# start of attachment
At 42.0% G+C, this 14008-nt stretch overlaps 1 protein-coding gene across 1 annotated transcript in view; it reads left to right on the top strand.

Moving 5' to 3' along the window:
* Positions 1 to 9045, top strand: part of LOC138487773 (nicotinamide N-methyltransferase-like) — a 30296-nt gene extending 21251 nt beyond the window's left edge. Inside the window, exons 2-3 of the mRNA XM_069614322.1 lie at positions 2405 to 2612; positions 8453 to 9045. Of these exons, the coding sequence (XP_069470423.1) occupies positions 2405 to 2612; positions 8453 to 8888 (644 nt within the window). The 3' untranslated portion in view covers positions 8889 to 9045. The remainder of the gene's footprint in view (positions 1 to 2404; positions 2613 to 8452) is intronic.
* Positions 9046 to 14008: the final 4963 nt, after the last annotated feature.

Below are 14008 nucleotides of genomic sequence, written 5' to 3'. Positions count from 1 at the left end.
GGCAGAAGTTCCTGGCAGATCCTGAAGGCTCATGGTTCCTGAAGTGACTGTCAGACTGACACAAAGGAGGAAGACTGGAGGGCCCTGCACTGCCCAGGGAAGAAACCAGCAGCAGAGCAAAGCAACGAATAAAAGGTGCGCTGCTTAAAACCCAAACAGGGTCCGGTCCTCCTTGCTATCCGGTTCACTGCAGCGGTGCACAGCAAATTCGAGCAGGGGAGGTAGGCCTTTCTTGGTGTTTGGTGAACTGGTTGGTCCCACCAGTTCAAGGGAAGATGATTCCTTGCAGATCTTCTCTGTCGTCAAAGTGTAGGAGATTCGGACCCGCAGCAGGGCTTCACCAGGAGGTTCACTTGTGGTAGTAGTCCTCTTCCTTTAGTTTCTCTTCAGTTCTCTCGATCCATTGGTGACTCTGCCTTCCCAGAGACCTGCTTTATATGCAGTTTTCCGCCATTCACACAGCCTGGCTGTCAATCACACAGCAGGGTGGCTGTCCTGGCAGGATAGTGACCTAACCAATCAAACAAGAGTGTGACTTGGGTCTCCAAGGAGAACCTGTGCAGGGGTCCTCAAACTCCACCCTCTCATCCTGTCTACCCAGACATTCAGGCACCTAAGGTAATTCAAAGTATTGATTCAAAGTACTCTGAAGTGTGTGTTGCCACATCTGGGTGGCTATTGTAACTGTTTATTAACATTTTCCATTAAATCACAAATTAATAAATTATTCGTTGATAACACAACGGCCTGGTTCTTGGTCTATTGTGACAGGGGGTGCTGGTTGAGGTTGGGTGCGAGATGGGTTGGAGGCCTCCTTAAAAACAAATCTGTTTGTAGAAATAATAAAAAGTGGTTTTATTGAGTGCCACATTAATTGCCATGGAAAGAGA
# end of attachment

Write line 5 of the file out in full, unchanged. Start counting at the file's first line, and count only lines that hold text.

Below are 14008 nucleotides of genomic sequence, written 5' to 3'. Positions count from 1 at the left end.